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Potbelly Music

Vo Era

Potbelly Musician Since: Winter 2005

Favorite Salad: Mediterranean

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Kevin Hunt, or Vo Era as he’s known on stage, has pursued his passion for music all the way from Chicago to New York. Already this year he’s released two singles and traveled to D.C. to perform at a special inaugural event. We talked about his myriad projects and found the Chicago subway played a key role more than once.

You started with Potbelly in Chicago. What brought you out to New York?

I wanted to come here for a while and it worked out that Potbelly was opening here. That meant I could have a job set up – I could start advancing my career here in New York.

So you moved with Potbelly to New York but how did it all start back in Chicago?

I had been performing on the Chicago subway full time for a couple years. One of the guys down there told me about Potbelly. I only knew eight cover tunes at the time and it was a three hour set but the manager took a chance on me because she liked my voice.

How are the two Potbelly Open Mics that you host?

Good, we’ve got one at the shop on 14th & 6th and one at 37th & 7th. The word is getting around and we’re getting even better crowds and better talent. I really like the fact that I’m able to see other artist get more exposure and build that following.

Tell us about your trip to D.C. for the inauguration?

During the inauguration weekend, I got to perform at a brunch with motivational speakers and political activists like Roland S Martin from CNN and Michael Eric Dyson. A friend of mine from Chicago was a part of an organization that was planning it. Ironically this friend was also someone that I met singing on the Chicago subway six or seven years ago.

You also recently released two singles.

Yeah, "Bow Around My Heart" was just released March 12th. I wrote, arranged, and sang all of my backgrounds vocals – kind of a one man band. For my other single, "Fabulous", I had one of my musician friends that I met here in New York play the drums for me. I’m all about live instrumentation. No auto-tune. There’s not a bunch of samples. Everything’s from scratch, from the ground up.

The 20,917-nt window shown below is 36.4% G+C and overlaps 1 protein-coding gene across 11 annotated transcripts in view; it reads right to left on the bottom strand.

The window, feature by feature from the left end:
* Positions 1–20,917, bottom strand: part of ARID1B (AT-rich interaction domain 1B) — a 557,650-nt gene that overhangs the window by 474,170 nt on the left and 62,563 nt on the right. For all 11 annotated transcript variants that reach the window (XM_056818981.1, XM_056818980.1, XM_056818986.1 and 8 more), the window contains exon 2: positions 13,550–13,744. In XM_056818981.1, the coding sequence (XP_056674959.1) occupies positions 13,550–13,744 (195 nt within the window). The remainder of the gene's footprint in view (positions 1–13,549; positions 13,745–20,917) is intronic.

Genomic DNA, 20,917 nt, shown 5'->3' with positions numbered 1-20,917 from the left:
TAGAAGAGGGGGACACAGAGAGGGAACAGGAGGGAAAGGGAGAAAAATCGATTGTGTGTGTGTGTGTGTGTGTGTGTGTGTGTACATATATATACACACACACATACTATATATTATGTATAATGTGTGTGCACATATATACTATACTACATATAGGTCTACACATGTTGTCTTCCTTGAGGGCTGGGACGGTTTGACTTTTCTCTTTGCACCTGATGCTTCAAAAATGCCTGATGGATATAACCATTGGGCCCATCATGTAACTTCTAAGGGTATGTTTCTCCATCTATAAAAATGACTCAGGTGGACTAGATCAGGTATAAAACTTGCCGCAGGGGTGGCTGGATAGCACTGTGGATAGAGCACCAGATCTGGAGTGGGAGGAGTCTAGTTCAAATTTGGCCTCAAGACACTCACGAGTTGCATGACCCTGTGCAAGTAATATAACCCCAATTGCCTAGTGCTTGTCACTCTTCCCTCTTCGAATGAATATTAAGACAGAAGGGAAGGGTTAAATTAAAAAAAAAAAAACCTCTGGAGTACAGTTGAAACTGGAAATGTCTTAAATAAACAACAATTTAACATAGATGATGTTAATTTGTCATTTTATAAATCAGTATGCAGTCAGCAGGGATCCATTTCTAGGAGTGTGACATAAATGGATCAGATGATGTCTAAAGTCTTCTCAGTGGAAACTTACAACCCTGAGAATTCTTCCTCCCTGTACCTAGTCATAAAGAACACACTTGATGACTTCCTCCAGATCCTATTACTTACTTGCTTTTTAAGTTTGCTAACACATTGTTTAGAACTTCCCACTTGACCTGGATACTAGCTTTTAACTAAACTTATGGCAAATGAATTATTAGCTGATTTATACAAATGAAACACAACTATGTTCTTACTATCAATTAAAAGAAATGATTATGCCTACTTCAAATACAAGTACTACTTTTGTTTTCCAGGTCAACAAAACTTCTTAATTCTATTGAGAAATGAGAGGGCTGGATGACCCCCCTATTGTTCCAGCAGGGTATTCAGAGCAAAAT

We’ve got to know, where did the name Vo Era come from?

Vo derived from Kevo which my friends used to call me. Then about five years ago I added Era because I wanted it to be a little more unique. I chose Era because I felt like it was my ‘era’ from that point on as far as my music. That maybe sounds a little vain but I think that as an artist you have to find that balance between confidence and humility.


Brent Brown

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Brent Brown

Potbelly Musician Since: Brent Brown

Favorite Sandwich: Tie between A Wreck and Italian

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Brent Brown is building a dedicated fan base not just through social media savvy, but through a positivity that resonates out from every project he works on. He’s uploading videos to YouTube weekly, preparing for a festival gig this summer and working on his fifth album. He even wrote his own Potbelly jingle!

What was your inspiration for writing your own Potbelly jingle?

I actually wrote it a long time ago when the 'Dunch' jingle came out advertising the BIGS. It wasn’t until recently that I decided to write my own jingle, record it, send it, and see what happens. (Listen to Brent’s original jingle!)

It sounds great. You really capture the Potbelly vibe.

When I started playing at Potbelly about three years ago, it was the first place that I ever played live for people. That’s when I started playing a lot more, writing a lot more and recording. Music sort of became my life.

Do you also play with a band?

I’m starting a band right now for a festival this summer with all original music.

What do you like about playing with the band?

When I’m with the band, I feel like it makes me better in different ways, because the people I’m playing with right now are just as good or better than I am. It’s kind of humbling playing with different musicians, and learning from them in different ways.

Tell me about your time as musician for a Cruise ship.

It was six months away from family and friends and they had me sing 4½ to 5 hours a day – I could not do that again. It was just way too much singing but still a great experience. I was kind of like a boot camp.

YouTube seems to be one of the main ways you connect with your fans and share your music.